Cruising pelican. This bird is about 2' off the beach and there were a couple of them that were cruising back and forth right in front of me. Fantastic.

Land iguana. There are also marine iguanas that go swimming. This guy was big.

These are nesting swallow-tailed gulls with chick.

And now...drumroll please....what you've all been waiting for...

Blue-footed boobies!

And here's a downy, baby, boobie. So c-u-u-te.

The animal interaction was amazing. We were allowed to get within 6' of all these critters and they were all totally cool with it. Seeing so many gorgeous creatures so close was really fun. I also had wonderful snorkeling experiences and I hope to get some underwater photos from my companions to share with you in another photo dump. Cuz there were sharks and penguins and turtles and more.

I never knew I would be such a fan of the sea birds. They are big with 8'-10' wingspans that make them super fun to watch. Seeing albatross and pelicans and boobies soaring freely was phenomenal. I could sit and watch them all day long.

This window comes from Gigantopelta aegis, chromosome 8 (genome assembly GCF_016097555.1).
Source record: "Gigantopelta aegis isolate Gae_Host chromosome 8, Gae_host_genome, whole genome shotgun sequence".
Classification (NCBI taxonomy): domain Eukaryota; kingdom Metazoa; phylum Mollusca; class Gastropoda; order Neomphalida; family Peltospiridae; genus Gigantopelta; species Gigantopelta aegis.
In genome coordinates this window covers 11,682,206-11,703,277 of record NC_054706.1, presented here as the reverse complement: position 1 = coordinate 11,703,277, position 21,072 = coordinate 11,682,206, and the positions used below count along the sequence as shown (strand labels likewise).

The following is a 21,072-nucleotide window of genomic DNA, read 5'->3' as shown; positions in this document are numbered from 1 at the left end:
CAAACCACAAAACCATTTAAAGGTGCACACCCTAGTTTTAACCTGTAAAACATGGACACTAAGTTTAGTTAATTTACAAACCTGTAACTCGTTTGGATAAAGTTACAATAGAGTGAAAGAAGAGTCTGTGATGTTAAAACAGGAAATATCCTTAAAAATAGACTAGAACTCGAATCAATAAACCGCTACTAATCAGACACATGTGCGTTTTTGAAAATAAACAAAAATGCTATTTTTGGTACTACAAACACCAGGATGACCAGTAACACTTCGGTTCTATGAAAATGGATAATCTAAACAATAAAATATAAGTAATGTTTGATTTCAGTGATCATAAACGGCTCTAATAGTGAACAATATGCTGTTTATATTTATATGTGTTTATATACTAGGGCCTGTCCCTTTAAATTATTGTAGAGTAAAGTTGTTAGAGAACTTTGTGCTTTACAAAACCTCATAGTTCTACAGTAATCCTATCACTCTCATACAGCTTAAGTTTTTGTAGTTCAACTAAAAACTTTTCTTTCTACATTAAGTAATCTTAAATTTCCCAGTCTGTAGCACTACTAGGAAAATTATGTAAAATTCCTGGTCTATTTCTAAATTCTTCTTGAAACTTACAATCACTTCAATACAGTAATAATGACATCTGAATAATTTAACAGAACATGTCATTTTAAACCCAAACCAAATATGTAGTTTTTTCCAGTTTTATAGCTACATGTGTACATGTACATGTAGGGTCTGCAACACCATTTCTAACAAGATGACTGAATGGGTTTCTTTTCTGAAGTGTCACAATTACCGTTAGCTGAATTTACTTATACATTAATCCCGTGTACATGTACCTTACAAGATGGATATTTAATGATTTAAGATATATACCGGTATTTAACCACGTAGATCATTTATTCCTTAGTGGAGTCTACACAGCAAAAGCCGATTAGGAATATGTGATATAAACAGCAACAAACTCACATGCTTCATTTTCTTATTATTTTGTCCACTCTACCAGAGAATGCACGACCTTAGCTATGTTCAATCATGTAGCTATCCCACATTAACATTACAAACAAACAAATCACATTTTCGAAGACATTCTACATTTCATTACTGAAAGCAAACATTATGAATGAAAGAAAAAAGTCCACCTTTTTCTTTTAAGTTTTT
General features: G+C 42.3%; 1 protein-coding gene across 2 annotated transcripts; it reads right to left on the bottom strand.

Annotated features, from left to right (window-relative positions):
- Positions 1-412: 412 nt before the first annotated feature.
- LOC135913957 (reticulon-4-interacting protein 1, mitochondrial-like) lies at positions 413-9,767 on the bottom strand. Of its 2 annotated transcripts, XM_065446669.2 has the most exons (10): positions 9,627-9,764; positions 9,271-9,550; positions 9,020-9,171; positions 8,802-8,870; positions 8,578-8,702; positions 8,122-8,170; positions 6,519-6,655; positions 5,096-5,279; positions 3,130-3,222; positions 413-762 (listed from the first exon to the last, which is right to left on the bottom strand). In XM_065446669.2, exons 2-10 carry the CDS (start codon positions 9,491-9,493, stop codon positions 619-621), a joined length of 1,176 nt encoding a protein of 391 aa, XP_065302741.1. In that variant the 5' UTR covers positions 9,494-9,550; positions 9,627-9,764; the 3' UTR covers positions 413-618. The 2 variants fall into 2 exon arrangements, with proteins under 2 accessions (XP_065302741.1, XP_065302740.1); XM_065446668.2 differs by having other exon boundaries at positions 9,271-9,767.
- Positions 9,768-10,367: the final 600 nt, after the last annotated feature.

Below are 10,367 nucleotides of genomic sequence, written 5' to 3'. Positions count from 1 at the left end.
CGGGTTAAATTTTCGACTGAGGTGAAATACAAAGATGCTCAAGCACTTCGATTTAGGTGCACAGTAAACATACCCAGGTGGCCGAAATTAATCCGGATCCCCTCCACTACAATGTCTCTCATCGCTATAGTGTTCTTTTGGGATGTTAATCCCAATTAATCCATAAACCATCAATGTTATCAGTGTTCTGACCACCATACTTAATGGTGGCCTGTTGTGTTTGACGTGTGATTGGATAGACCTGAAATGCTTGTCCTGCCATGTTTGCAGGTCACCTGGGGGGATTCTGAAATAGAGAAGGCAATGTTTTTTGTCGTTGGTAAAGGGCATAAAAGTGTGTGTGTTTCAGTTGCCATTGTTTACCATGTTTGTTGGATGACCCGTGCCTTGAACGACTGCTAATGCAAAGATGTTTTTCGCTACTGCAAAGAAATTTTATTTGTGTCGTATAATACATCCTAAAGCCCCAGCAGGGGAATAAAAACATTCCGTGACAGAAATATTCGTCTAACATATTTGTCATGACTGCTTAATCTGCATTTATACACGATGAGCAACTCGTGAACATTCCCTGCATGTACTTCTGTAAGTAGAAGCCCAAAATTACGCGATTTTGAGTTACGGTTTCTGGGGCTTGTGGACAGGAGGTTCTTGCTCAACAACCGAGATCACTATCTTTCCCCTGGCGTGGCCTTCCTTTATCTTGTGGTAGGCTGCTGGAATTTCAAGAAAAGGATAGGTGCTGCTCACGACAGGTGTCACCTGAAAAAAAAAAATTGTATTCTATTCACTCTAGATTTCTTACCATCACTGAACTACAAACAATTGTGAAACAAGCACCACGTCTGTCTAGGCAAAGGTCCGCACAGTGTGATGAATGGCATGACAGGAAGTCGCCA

Being close to these animals out in nature feels to me what living is supposed to be about. It is so easy for us to think that cities and concrete and cars and glass and steel are what life is about. But, for me, I'll take the seas and skies and plains and mountains and all the non-human animals that populate them. It makes me feel more alive and more human during my brief existence on this planet.

I don't really feel like writing more right now, but I'll probably throw up another Galapagos post within a week or so. I also really enjoyed living on the boat and should write more about that.

List of animals seen up close and personal:
blue footed boobies
masked boobies
red-billed tropic bird
giant tortoises
sea turtles
white tipped shark
galapagos shark
sea lions
marine iguanas
land iguanas
many, many colorful fish


Unknown said...

Wow, Kirk. What an amazing experience. I hope to take my kids there, some day. I love the the blue feet on the boobies.

Michele Erwin

Kirk Ahlberg said...

It would be a great place for a family vacation, Michele. I imagine the kids would love all the animals and snorkeling.